Author Archives: Kevin Tian

Neon Genesis Evangelion and the fan legends about its budget control

1995 anime TV series Neon Genesis Evangelion is universally regarded as the greatest anime series ever created. There are many debates on whether it truly deserves that. Regardless, even its harshest critics cannot deny its importance to and influence on anime as an art form.

You might say that with great significance comes a great number of rumors, speculations, and legends. Among these the most popular stories revolve around the series’ supposed “duget control”. Though their reasoning may seem solid, these rumors or legends have not been, and likely won’t ever be, confirmed by Gainax, the production company behind the series, or Hideaki Anno, the creator.

These legends, though their true origins remain unclear, are likely created to explain the controversial artistic decisions throughout the series. Legend has it that Hideaki Anno had decided to create the show in a very impulsive and instinctual manner: there would be no script or even an over-arching outline; production would begin on every episode exactly one week before the episode was scheduled to air. As a result, most of their budget was already spent by the time it came to the last few episodes (there were 26 episodes in total). The legend would claim that this insufficiency in budget is the reason behind scenes such as: a completely static shot of two characters – no dialogue, no movement, no expression – in an elevator that runs for 3 minutes long; an entire scene that, besides the conversation between two characters happening off-screen, shows nothing but a static shot of an apartment bedroom mirror, table, and ashtray. And, of course, the infamously “minimalistic” episodes 25 and 26 that look like unfinished storyboard materials rather than animation.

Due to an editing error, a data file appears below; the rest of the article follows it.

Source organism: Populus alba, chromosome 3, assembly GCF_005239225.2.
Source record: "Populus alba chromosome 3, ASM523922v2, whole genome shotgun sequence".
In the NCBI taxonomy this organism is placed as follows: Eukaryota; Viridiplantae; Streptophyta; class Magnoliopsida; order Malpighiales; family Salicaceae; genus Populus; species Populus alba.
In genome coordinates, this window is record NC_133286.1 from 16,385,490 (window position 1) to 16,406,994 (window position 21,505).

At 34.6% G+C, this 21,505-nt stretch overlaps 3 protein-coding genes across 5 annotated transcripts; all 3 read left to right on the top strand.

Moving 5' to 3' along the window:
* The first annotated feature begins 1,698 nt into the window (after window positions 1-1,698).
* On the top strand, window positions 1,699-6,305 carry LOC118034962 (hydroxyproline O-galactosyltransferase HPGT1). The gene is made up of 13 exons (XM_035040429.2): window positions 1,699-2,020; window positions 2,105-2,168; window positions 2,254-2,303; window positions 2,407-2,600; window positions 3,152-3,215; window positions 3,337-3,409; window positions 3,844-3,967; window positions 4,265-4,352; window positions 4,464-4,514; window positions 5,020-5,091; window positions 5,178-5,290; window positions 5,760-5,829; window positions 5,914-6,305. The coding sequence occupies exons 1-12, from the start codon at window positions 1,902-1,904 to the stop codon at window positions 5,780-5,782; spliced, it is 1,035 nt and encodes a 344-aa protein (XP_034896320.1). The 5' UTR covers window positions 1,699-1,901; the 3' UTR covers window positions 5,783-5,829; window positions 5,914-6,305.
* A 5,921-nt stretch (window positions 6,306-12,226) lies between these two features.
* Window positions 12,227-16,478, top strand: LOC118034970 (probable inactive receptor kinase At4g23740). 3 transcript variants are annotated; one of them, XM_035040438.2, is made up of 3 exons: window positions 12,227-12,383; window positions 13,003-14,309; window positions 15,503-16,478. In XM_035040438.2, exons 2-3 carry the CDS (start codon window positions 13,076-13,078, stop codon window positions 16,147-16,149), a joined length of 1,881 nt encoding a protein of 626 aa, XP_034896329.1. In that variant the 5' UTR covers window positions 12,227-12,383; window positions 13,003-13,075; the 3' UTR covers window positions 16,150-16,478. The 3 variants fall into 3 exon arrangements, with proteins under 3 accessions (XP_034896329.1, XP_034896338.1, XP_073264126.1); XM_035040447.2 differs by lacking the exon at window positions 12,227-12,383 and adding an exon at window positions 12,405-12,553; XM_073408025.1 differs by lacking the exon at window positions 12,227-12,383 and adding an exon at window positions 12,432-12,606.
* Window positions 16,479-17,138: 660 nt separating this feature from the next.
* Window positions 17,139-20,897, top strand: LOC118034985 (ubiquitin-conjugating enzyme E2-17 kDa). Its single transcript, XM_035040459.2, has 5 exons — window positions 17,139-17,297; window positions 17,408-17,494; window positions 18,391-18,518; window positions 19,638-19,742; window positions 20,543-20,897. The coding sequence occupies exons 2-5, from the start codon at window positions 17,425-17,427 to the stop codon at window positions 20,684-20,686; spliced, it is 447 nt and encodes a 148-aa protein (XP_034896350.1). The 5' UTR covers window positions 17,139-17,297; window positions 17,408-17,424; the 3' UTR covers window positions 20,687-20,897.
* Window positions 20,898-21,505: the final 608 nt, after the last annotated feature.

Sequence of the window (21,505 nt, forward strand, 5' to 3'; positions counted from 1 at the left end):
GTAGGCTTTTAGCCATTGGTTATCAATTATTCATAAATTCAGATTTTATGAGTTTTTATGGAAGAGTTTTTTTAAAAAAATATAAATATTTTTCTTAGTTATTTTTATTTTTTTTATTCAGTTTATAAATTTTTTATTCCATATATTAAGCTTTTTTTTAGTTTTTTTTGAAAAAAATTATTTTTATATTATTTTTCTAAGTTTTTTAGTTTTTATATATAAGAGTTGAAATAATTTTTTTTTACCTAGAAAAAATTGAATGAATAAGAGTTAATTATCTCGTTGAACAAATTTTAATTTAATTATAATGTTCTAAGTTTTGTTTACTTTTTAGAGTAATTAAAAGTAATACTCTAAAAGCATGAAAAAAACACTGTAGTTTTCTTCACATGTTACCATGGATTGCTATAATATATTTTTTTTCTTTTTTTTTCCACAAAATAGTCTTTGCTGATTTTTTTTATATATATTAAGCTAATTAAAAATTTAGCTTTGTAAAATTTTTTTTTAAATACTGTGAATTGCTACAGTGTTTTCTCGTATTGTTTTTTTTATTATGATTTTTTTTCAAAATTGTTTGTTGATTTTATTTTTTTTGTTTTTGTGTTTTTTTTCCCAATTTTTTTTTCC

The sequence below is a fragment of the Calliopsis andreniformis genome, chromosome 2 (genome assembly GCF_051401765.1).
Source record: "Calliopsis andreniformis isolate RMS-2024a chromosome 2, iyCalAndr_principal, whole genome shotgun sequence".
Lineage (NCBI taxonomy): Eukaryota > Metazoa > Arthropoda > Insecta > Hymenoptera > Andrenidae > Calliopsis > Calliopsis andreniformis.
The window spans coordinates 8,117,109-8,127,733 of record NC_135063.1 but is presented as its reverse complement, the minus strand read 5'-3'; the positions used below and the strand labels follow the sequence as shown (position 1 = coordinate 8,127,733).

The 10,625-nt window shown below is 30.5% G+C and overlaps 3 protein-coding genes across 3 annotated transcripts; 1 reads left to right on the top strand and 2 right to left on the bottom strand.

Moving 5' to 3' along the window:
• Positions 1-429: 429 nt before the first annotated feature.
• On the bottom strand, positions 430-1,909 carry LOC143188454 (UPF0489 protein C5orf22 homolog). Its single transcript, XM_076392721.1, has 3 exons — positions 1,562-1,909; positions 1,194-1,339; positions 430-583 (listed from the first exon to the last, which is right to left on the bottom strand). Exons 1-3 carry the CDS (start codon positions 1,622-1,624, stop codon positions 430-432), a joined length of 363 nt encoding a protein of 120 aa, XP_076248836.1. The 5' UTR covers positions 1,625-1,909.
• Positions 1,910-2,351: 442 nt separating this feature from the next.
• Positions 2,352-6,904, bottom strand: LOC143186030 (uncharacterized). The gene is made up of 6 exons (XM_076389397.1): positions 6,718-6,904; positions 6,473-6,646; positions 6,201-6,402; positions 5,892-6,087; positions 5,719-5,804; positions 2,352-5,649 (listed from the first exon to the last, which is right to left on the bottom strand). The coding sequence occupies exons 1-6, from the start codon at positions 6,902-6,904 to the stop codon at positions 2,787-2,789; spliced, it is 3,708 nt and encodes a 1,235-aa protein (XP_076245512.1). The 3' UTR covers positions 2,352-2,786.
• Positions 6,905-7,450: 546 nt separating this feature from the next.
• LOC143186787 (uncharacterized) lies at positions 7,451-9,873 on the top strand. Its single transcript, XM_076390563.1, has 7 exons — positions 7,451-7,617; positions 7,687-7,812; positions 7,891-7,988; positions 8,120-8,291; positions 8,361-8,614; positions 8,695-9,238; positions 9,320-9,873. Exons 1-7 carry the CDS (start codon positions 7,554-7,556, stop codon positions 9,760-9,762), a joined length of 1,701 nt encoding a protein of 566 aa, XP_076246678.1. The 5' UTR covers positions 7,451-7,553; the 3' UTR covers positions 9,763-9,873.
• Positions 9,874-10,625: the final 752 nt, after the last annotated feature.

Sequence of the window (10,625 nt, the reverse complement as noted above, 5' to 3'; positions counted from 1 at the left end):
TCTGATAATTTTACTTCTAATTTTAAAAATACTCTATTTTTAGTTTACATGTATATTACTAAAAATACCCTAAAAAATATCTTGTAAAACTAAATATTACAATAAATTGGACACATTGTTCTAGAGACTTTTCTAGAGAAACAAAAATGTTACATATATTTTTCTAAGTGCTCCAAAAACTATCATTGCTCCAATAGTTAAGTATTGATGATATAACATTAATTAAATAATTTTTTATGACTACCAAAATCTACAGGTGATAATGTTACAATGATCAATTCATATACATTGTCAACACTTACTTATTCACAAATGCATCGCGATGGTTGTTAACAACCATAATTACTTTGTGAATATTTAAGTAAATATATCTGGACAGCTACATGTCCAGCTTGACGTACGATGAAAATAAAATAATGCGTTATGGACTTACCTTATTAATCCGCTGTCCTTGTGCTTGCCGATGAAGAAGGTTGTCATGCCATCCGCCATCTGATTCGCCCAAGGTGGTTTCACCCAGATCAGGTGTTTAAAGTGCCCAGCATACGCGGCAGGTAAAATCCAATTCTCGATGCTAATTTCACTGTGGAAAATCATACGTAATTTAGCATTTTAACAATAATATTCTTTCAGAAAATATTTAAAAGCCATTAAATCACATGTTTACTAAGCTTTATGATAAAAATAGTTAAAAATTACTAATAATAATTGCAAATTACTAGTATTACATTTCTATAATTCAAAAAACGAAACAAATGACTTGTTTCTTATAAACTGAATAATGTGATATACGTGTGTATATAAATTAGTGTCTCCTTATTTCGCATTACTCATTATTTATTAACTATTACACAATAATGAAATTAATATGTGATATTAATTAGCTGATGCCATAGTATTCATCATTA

The informant has just finished his undergraduate studies. He would consider himself to have been an avid fan of Japanese anime, manga, and games for more than 6 years. More than simply watching and consuming, he also actively contributes to the community, in the form of reviews, articles, discussions, and translation works. He told me of this folklore as a part of his collection of interesting facts/tales from the anime community.


When asked why he decided to select this piece of folklore, he replied simply that it was one of the most popular and enduring legends in the anime community.


These legends reflect what happens when a work of art house obscurity is met with extreme mainstream popularity – a phenomenon unique to anime. We see that in such a case where the creator does not want to explain any of his artistic choices, folkloric stories will be created and widely circulated as substitute explanations for these obscurities.

“Excuse me, excuse me, the son of God wants to be pee.” – An Indonesian Tradition

The informant wishes to empathize that despite how ridiculous this tradition may sound to foreigners, it is not only completely valid but also almost universally practiced.

If an Indonesian has to pee in the wilderness, he or she must perform a chant beforehand. The chant goes –

In original Indonesian: Pang numpang numpang anak tuhan mau kencing

English translation: Excuse me, excuse me, the child of God wants to be pee.